It is therefore an object of the present invention to provide a terminal block and wire way which will provide an improved terminal and wire way assembly.
It is a further object to provide adequate space in the main terminal for accessories such as fuses, blown fuse indicators (neon or light emitting diodes LED), resistors and other electronic devices.
It is yet another object to provide access to the secondary terminal and wire way by unlatching the terminal assembly and by swinging the arm of the terminal assembly down on a pivot of adequate strength.
It is yet another object to provide a means to mount the terminal assembly on a wire duct which is rigid enough to support the assembly.
It is yet another object to provide a ground path from the main terminal mounting rail to the cabinet panel.
In all of the above embodiments, it is an object to provide improved space for wiring.
Finally, it is an object of the invention to provide a field interconnect terminal assembly on a pivoting arm and wire duct.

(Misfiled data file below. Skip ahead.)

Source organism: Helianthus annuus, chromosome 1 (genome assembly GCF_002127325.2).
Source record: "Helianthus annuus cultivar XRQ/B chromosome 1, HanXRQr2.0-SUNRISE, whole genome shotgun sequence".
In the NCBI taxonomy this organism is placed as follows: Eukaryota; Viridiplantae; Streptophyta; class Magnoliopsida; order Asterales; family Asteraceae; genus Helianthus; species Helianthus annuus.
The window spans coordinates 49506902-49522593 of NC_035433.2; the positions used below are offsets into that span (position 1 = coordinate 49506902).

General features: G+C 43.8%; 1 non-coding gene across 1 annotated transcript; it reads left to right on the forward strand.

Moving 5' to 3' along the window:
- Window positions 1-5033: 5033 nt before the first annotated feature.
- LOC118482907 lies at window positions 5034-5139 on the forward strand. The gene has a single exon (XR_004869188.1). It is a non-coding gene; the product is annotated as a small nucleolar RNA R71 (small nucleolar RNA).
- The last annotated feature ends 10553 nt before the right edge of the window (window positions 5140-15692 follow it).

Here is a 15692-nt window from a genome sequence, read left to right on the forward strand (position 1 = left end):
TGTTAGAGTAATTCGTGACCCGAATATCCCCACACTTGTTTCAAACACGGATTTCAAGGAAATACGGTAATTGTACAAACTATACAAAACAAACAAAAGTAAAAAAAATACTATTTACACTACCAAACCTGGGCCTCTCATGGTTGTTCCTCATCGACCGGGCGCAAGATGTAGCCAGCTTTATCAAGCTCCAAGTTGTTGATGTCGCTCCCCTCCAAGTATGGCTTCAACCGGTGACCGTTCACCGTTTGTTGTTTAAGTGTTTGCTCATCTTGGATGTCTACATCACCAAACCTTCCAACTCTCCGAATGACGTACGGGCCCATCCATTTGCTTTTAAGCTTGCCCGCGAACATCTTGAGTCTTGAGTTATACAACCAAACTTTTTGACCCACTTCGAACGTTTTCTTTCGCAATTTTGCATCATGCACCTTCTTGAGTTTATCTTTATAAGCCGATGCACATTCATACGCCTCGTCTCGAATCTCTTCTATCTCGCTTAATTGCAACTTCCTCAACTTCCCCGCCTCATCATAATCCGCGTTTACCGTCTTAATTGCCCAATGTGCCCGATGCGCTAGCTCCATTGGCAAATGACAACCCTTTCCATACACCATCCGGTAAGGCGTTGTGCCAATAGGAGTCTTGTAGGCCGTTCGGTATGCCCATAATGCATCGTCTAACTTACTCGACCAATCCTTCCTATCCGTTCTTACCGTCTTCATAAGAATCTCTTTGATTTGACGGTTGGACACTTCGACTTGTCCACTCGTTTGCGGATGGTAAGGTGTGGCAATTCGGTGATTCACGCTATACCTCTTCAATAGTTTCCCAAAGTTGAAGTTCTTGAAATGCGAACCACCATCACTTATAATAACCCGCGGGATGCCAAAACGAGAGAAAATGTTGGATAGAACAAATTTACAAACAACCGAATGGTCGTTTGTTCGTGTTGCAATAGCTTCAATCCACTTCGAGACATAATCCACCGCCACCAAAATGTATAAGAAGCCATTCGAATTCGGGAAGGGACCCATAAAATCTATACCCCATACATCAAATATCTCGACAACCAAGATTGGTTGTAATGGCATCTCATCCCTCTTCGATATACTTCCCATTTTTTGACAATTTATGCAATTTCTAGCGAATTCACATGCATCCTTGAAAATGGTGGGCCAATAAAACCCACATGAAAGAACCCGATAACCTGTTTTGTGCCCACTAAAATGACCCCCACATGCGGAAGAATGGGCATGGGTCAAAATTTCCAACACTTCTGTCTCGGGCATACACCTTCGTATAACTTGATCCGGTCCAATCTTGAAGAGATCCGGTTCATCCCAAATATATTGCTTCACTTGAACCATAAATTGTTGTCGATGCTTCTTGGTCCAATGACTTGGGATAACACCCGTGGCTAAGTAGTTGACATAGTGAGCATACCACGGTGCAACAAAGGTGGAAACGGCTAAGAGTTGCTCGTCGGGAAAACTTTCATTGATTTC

According to one broad aspect of the present invention there is provided a wire way, the wire way is connected to a pivot support plate. An assembly hinge plate is provided with a hinge, the pivot support plate is clipped onto said hinge with a clip; a DIN rail is attached to the assembly hinge plate; an upright support plate is connected to the wire way; a terminal block is removably attached to the DIN rail; a primary terminal is connected to the terminal block; a secondary terminal connected to said terminal block; the terminal block having a base member, the base member integrally connected to a wire guide; the base member integrally connected to a terminal component housing; the wire guide and terminal component housing provided with a space therebetween; and the wire way providing a housing for wire.